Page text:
Time is running out for 17% of PCs in Malaysia which Face Potential Security Risks and Productivity Downtime from 8 April 2014
KUALA LUMPUR, 8 October 2013 – Microsoft today reminded business and consumers in Malaysia with PCs still running Windows XP that it will officially retire service and support for Windows XP in six months’ time, on 8 April 2014. With half a year left to this crucial milestone, there are over 3 million PCs in Malaysia, or roughly one in six PCs, which are still running on Windows XP, an 11-year-old operating system no longer capable of handling sophisticated cyber-attacks and demands for more data privacy and productivity.
After 8 April 2014, Microsoft will no longer provide security updates, non-security related fixes, there won’t be a number to call for technical assistance, or online technical content updates for Windows XP. This means that users will no longer receive the updates that help protect PCs from harmful viruses, spyware, and other malicious software. This may result in downtime and software compatibility issues.
Microsoft urged all business and consumers still using PCs running on Windows XP to upgrade to either Windows 7 or Windows 8. According to the findings of Microsoft’s Security Intelligence Report, Volume 14, released in April 2013, Windows XP with SP3 is up to 56.5 times more vulnerable than Windows 8 RTMi.
StatCounter figures for September 2013 show that Windows XP accounts for approximately 17% of PCs in Malaysia. That’s still equivalent to 3 million PCs. On the bright side, as of September 2013, consumers and businesses have been slowly upgrading to newer versions of the operating system, and at least 65% of PCs are now on Windows 7 and 8.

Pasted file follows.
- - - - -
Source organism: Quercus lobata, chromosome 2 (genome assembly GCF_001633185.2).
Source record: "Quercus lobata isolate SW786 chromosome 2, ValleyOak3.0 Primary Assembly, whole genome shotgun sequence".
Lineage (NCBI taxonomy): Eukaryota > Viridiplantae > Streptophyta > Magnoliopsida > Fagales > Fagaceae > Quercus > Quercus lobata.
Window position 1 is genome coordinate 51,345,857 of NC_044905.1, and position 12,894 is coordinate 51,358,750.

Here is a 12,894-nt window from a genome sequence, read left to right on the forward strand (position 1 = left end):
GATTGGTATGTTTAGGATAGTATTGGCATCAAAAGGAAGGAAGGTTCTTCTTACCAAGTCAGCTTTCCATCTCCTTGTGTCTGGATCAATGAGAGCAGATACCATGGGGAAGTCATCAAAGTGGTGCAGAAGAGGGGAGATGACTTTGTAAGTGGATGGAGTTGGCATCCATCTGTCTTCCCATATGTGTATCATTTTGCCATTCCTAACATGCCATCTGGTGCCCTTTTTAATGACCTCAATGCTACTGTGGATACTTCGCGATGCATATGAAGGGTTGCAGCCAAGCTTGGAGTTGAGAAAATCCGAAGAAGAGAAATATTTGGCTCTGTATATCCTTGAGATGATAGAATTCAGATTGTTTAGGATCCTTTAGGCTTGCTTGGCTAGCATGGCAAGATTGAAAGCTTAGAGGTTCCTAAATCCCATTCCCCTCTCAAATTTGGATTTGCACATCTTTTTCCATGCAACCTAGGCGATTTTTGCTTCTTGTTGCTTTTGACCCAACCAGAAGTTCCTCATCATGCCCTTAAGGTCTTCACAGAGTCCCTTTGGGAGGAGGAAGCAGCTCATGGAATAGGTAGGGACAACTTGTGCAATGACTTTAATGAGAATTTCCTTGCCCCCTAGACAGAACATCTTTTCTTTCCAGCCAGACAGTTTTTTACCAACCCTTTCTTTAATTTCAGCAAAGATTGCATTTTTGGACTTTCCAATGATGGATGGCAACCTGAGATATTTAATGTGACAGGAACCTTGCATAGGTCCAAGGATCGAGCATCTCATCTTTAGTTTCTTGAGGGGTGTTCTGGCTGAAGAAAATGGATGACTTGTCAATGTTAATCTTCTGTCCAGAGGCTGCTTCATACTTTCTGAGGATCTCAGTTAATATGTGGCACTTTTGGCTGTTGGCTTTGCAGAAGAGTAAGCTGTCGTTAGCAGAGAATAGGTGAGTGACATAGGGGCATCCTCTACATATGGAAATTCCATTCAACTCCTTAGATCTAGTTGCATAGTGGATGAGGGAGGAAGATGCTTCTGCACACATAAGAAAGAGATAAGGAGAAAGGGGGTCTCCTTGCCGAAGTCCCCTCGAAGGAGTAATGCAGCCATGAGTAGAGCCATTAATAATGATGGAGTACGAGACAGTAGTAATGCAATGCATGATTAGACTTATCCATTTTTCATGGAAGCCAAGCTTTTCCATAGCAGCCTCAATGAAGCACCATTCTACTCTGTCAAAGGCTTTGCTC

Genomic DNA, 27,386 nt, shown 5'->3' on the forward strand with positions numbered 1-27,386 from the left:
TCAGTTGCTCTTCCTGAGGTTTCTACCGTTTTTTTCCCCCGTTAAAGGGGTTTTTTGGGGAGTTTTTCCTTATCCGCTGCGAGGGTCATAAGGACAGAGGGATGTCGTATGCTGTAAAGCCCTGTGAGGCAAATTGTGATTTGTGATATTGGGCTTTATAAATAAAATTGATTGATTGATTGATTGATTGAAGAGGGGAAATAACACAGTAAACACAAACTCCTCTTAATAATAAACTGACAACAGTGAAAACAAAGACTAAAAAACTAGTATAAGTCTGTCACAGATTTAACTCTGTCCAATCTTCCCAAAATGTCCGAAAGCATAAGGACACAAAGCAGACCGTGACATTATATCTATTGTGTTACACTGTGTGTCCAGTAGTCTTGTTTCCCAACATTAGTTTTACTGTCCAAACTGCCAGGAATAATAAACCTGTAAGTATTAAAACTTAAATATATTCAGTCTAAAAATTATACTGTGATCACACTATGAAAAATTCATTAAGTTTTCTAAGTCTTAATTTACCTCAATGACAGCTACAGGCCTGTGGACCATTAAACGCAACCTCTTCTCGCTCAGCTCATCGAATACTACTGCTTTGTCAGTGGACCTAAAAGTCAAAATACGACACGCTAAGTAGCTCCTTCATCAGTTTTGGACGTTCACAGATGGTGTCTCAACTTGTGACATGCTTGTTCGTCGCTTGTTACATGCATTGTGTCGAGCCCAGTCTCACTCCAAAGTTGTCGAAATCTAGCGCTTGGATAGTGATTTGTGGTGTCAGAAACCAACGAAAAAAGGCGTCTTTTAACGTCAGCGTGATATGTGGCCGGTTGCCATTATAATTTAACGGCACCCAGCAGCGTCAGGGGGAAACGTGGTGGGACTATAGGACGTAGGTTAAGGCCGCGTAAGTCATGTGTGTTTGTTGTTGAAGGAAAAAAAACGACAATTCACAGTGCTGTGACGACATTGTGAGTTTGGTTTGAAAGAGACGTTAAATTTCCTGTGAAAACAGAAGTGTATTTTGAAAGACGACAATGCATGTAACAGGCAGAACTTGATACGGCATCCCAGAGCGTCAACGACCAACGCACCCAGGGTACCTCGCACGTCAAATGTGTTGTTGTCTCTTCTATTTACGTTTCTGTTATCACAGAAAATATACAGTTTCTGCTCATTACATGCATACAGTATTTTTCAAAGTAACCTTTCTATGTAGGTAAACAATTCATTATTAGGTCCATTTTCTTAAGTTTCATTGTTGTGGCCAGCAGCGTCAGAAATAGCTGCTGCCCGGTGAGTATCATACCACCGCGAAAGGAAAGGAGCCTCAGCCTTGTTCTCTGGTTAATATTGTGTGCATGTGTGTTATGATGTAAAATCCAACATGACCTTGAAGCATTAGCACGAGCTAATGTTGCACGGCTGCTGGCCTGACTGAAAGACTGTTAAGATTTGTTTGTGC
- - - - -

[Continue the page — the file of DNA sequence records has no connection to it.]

This could result in additional costs associated with support and business continuity. With the typical deployment times for upgrades spanning from three to six months for small businesses, and more than six months for mid-sized businesses, we are really worried that some companies in Malaysia are cutting it too close to the end of service date. We’re committed to helping Malaysia upgrade.”
Industry analysts have been advising businesses to move away from Windows XP over the past years. With six months to go before the end of service for Windows XP, IT analysts are stepping up their education efforts to drive a greater sense of urgency.
"Time is running out," says Handoko Andi, Manager of Client Devices Research at IDC Asia/Pacific. "In order to make sure that PCs continue to be securely supported and operational, both consumers and businesses alike should be migrating to newer versions of the operating system now, given the termination of extended support for Windows XP in just six months’ time."
Charlie Dai, Principal Consulting Analyst, Enterprise Architecture, Forrester Research, made the following comments in his blog post, “Take a forward thinking, while pragmatic approach to Windows Migration”, on 17th September 2013: “Windows XP and Windows Server 2003 have been widely used on the client side and server side.
Very few companies have put Windows migration on its IT evolution roadmap. However, I believe the time is now for IT professionals to seriously consider putting Windows upgrade into the IT road map for the next 6 months as Windows XP and the pirated OS won’t be viable much longer to support your business. We believe that Windows will continue to be a leading operating system as the base experience for IT professionals in 90% of companies globally is still on Windows. The upcoming availability of Windows 8.1 also provides substantial reasons for companies to migrate.”
Customers can visit the Windows Upgrade Centre website, which features insights from analysts and customers on their XP OS migration journey, and the latest special offers from Microsoft’s partners. They can also view a Webcast titled “Reimagine the way you work with Windows 8 and the latest devices” featuring a case study by Campari Australia http://aka.ms/MYReimagineWorkWindows8.